25. Slowing Down to See • Leads to greater clarity • Time constraints can be a great motivator, bringing a sense of urgency that stimulates creative thinking & the discovery of solutions to problems

    26. “Busyness” is that uncomfortable feeling you have when you are feeling rushed, distracted, & a bit unfocused & preoccupied • Although you may be accomplishing tasks, you wished you could do better • In spite of your best intentions, you find it difficult to create a state of mind that is contemplative rather than reactionary

    27. Busyness kills creativity Communication suffers . . . The audience suffers

    28. To do something different takes a different mindset, & it takes time & space away from “busyness” • This special insight & knowledge can usually only come about when slowing down, stopping, & seeing all sides of the issue

    29. One reason why so many people are ineffective is that people today do not take enough time to step back & really assess what is important & what is not • They often fail to bring anything, unique, creative, or new to the presentation

    30. Solitude helps achieve greater focus & clarity, while also allowing you to see the big picture • Clarity & the big picture are the fundamental elements that are missing from most presentations

    31. Asking the Right Questions The current state of business & academic presentations bring about a fair amount of “suffering” in the form of ineffectiveness, wasted time, & general dissatisfaction, both for the presenter & the audience

    32. Many of us spend too much time fidgeting with & worrying about bullets & images on slides during the preparation stage instead of thinking about how to craft a story which is the most effective, memorable, & appropriate for our particular audience

    33. The Wrong Questions • Obsessing on technique & tricks & effects • How many slides? ???

    34. Questions We Should Be Asking • How much time do I have? • What’s the venue like? • What time of the day? • Who is the audience? • What’s their background? • What do they expect of me? • Why was I asked to speak?

    35. What do I want them to do? • What visual medium is most appropriate for this particular situation & audience? • What is the fundamental purpose of my talk? • What’s the story here? • What is my absolutely central point???

    36. Two Questions: • What’s Your Point? • Why Does It Matter? Audience Viewpoint Why should we care?

    37. Use persuasion, emotion, & empathy in addition to logical argument to persuade your audience • Empathy in the sense that the presenter understands that not everyone will see what to him is obvious, or that others may understand well but not see why it should matter to them

    38. When preparing material for a talk, good presenters try to put themselves in the shoes of their audience members & ask “So What?” Presentation opportunities are about contributing something & leaving something important behind for the audience

    39. The Elevator Test • Check the clarity of your presentation’s core message • “sell” your message in 30-45 seconds Practicing what you would do forces you to get your message down & make your overall content tighter & clearer

    40. Handouts Can Set You Free • If you create a proper handout as a leave-behind for your presentation during the preparation phase, then you will not feel compelled to say everything about your topic in your talk • Preparing a proper talk—with as much detail as you think necessary—frees you to focus on what is most important for your audience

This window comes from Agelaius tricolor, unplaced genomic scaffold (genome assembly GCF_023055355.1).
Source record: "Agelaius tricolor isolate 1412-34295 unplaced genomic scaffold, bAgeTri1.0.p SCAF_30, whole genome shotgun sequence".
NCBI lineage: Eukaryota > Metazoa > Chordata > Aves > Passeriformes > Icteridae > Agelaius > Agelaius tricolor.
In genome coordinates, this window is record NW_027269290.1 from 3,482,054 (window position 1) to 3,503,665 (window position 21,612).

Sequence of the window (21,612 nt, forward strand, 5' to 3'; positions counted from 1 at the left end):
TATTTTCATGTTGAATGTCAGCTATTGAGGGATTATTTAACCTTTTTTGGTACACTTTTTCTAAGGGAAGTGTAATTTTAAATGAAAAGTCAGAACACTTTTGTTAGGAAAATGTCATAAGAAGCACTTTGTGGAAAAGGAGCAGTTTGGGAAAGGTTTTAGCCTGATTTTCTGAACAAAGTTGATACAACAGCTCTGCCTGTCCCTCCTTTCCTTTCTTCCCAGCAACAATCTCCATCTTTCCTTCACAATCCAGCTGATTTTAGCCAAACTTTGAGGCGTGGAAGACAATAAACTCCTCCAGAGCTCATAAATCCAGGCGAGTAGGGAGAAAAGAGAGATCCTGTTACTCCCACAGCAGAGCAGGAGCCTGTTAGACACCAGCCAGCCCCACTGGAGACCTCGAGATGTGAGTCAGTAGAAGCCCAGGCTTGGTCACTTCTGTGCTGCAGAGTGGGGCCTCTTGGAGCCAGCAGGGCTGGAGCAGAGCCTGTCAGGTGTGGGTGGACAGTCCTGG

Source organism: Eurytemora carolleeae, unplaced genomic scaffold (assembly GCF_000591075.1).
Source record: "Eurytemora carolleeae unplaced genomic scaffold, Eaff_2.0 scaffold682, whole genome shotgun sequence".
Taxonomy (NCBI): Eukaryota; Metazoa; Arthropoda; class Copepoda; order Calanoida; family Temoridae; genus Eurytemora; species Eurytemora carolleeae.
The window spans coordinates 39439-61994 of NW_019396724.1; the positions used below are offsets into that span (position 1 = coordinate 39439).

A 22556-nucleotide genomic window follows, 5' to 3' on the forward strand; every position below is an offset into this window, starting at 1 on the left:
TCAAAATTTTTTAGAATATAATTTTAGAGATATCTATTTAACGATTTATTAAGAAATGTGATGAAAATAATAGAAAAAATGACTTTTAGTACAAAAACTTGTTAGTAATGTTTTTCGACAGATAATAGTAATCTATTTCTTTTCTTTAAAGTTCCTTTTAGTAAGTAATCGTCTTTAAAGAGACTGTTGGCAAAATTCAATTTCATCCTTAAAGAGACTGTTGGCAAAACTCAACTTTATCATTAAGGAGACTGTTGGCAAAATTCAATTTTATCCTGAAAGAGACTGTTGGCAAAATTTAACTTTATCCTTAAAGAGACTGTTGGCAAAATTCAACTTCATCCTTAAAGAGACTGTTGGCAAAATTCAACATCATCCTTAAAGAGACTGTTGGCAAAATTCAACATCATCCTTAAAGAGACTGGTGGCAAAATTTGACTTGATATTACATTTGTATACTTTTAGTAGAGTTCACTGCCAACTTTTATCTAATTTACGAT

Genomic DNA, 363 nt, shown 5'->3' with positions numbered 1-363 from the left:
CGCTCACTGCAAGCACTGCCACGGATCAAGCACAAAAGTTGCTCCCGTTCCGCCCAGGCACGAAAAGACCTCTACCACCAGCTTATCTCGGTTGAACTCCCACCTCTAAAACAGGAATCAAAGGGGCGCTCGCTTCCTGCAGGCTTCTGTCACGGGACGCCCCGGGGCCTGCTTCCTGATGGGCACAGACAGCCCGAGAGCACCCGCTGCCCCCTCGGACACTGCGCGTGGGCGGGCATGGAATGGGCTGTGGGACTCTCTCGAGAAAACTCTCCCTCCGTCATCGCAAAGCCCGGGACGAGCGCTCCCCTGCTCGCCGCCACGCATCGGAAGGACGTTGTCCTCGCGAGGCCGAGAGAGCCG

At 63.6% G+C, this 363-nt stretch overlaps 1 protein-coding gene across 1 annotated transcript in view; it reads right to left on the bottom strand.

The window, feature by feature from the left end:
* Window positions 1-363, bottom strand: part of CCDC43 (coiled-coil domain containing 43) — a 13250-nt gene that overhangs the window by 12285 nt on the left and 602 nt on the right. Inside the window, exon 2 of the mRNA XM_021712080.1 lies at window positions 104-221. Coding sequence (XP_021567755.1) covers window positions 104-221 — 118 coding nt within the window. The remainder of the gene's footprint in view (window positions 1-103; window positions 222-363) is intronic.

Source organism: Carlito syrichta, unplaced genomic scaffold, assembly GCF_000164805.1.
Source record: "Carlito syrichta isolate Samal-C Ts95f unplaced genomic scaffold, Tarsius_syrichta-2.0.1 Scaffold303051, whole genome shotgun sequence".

41. Prepare a detailed document for a handout & keep the slides simple

    42. Three Parts of a Presentation • The slidesonly the audience will see • The notesonly you will see • The handoutto be taken away

    43. Create a Document Not a Slideument • Projected slides should be as visual as possible & support your points quickly, efficiently, & powerfully • Guy Kawasaki: “10-20-30 Rule” [1:52] • The verbal content, the verbal proof, evidence, & appeal/emotion come mostly from your spoken word • Your handouts should provide at least as much depth & scope as your live presentation

    44. Attempting to have slides serve both as projected visuals & as stand-along handouts makes for bad visuals & bad documentation • PowerPoint is a tool for displaying visual information, information that helps you tell your story, make your case, prove your point, & engage your audience

    45. To be different & effective, use a well-written, detailed document for your handout & well-designed, simple, intelligent graphics for your visuals

    46. The Benefit of Planning Well • Presentation preparation is about organizing thoughts & focusing the storytelling so it’s all clear to your audience • If you prepare well, the preparation process itself should help you really know your story

    47. Summary • Slow down your busy mind to see your problem & goals more clearly • Find time alone to see the big picture • For greater focus, try turning off the computer & going analog • Use paper & pens or a whiteboard first to record & sketch out your ideas

    48. Key Questions: • What’s your main (core) point? • Why does it matter? • If your audience remembers only 1 thing, what should it be? • Preparing a detailed handout keeps you from feeling compelled to cram everything into your visuals

    49. Preparation Craftingthe Story

    50. During your time “off the grid,” you brainstormed alone or with a small group of people • You stepped back to get the big picture • You identified your core message  Clearer picture of the presentation content & focus—even if you don’t have all the details worked out